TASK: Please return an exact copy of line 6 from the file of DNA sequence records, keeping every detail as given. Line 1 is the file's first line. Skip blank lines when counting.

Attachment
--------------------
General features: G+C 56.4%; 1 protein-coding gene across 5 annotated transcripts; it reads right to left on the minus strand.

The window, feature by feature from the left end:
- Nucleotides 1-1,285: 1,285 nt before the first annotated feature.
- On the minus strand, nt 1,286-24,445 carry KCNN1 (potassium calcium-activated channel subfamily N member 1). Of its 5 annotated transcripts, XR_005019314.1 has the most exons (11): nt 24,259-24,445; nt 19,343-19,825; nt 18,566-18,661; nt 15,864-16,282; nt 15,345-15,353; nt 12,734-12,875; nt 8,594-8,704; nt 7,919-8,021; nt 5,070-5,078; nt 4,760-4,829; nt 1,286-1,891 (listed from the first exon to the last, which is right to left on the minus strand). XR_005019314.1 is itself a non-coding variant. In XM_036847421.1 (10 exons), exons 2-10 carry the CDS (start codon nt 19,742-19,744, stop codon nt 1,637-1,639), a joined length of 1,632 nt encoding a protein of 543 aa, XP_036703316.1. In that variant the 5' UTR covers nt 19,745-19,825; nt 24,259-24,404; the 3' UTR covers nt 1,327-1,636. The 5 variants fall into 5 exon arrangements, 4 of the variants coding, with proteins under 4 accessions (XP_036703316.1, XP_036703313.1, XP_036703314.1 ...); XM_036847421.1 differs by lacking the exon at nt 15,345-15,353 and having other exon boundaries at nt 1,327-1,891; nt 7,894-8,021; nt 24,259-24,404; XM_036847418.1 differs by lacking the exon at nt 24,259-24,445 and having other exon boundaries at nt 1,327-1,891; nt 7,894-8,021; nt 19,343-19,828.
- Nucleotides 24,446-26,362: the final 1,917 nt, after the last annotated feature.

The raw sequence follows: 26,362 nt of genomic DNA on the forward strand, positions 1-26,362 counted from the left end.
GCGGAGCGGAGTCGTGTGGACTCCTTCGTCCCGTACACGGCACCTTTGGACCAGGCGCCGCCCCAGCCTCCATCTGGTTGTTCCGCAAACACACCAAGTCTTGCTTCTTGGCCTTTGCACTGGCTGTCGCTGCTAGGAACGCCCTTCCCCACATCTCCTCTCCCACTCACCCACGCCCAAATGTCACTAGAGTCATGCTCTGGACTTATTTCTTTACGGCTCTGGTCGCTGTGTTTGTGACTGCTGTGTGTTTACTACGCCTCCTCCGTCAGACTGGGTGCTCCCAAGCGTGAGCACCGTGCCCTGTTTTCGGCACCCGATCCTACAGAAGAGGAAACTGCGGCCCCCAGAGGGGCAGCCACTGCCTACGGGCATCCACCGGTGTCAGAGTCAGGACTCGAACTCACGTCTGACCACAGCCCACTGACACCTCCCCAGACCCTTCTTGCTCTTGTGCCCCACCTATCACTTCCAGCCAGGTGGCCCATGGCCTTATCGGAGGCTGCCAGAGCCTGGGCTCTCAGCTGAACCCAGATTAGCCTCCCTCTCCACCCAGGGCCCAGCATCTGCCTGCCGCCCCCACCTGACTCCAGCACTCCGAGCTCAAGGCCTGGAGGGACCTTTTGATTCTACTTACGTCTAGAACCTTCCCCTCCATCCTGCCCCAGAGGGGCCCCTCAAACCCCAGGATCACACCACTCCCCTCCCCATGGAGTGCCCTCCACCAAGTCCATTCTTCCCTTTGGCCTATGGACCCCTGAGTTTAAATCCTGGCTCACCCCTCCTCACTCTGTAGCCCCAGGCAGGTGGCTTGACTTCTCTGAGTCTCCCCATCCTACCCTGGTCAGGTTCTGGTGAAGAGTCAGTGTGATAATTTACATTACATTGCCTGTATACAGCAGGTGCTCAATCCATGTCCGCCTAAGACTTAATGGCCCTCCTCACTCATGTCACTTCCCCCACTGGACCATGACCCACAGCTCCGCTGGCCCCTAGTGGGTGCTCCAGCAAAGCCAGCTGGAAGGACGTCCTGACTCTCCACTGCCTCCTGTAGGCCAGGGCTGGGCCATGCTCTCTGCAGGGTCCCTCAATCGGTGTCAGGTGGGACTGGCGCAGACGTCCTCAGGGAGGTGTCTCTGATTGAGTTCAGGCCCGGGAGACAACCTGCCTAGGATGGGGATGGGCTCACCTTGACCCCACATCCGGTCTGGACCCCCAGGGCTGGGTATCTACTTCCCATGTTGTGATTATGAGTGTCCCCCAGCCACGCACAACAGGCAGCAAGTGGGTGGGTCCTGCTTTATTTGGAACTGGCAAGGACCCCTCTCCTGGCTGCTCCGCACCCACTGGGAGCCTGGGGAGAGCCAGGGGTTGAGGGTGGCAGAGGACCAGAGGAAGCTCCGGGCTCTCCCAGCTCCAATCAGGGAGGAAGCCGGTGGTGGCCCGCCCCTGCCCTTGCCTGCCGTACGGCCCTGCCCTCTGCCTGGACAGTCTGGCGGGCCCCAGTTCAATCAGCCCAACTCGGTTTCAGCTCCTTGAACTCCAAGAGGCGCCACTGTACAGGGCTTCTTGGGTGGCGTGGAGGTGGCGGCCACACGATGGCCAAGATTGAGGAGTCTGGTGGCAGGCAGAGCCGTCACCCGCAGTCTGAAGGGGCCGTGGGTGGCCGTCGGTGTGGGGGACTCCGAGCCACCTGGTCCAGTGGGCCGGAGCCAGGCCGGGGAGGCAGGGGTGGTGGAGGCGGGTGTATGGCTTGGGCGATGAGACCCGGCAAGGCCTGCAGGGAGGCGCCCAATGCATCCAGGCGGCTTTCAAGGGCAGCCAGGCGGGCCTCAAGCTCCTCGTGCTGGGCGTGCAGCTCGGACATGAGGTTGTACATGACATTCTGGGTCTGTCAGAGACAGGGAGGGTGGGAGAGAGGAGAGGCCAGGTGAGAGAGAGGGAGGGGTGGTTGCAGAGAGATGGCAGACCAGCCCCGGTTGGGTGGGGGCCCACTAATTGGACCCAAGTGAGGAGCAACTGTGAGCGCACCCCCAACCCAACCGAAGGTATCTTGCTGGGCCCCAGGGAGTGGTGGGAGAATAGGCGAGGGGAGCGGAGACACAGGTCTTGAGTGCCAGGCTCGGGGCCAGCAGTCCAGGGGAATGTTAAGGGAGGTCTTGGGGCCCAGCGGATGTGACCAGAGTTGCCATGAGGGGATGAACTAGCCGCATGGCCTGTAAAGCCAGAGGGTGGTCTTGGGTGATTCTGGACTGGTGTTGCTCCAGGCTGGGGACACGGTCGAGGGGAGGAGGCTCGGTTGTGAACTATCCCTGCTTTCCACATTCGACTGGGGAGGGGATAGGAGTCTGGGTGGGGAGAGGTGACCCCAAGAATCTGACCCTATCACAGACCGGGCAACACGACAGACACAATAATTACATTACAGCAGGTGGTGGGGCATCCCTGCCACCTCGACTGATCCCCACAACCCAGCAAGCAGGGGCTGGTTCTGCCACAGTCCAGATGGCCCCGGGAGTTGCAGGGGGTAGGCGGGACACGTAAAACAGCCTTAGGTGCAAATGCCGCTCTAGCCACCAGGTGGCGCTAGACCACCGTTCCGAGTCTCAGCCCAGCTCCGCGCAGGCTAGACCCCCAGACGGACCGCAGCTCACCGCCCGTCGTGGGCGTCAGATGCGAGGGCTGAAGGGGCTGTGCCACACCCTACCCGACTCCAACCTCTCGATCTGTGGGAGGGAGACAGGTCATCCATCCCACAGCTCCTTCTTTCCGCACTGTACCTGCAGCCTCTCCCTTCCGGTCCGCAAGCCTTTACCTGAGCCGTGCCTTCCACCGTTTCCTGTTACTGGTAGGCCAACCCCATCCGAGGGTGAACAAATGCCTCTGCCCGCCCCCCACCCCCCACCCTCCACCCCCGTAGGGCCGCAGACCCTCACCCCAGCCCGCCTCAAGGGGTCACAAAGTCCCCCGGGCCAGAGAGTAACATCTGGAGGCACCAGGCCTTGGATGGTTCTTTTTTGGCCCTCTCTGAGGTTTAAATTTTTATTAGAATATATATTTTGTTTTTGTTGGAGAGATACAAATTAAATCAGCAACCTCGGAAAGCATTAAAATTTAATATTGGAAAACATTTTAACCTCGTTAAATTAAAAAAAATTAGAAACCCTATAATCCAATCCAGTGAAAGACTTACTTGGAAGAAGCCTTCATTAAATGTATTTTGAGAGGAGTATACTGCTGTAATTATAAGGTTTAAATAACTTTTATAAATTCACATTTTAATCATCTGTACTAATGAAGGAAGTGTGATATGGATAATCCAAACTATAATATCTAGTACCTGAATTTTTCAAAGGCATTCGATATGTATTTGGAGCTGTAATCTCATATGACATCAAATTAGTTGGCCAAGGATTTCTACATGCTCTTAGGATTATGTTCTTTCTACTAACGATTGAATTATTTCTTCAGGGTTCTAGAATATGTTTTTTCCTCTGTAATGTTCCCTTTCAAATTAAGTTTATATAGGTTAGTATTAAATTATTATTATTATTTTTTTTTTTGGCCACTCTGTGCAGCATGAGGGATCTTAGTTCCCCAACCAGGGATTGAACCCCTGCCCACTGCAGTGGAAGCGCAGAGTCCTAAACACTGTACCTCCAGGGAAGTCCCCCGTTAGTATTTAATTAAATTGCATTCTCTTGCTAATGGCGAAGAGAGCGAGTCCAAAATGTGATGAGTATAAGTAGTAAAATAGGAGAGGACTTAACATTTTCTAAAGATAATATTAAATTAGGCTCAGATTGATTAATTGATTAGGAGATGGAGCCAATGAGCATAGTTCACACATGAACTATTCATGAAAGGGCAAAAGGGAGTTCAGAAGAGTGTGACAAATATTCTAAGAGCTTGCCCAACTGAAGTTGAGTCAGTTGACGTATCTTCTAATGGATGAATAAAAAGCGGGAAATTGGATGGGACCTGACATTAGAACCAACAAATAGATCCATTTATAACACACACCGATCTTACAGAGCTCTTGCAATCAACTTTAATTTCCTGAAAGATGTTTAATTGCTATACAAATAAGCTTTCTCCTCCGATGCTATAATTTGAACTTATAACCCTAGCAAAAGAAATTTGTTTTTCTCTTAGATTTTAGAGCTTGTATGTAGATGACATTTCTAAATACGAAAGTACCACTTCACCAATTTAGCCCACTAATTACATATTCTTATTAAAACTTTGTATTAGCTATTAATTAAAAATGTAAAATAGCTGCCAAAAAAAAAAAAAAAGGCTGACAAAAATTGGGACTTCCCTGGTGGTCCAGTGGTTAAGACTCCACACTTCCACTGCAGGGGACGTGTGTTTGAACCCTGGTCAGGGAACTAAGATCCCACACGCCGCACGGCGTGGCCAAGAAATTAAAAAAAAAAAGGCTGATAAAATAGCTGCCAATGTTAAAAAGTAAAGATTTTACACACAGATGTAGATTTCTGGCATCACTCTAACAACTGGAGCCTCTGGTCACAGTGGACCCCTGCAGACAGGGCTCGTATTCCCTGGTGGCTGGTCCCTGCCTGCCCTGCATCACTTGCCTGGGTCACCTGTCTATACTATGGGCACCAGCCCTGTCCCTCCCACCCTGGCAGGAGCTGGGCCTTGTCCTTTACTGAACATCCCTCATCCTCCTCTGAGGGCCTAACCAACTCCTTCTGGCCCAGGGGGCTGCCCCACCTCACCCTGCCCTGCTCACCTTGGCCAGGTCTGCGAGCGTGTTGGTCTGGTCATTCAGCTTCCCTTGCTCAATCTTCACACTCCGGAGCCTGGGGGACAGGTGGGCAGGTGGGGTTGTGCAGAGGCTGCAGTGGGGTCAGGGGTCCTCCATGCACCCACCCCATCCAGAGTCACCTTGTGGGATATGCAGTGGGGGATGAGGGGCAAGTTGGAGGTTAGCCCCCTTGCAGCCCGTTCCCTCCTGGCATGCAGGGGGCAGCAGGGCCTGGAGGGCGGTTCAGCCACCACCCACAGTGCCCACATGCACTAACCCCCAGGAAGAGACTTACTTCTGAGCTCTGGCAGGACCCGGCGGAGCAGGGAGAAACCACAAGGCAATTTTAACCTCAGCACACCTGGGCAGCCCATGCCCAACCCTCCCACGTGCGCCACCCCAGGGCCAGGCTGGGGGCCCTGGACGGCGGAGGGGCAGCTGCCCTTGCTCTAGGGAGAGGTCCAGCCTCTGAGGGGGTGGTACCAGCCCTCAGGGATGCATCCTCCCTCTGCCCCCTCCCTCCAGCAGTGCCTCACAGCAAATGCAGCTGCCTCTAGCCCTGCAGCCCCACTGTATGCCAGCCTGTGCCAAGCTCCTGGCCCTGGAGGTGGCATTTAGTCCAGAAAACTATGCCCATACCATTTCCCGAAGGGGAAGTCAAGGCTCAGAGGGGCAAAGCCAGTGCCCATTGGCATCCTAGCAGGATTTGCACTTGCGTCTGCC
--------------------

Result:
The raw sequence follows: 26,362 nt of genomic DNA on the forward strand, positions 1-26,362 counted from the left end.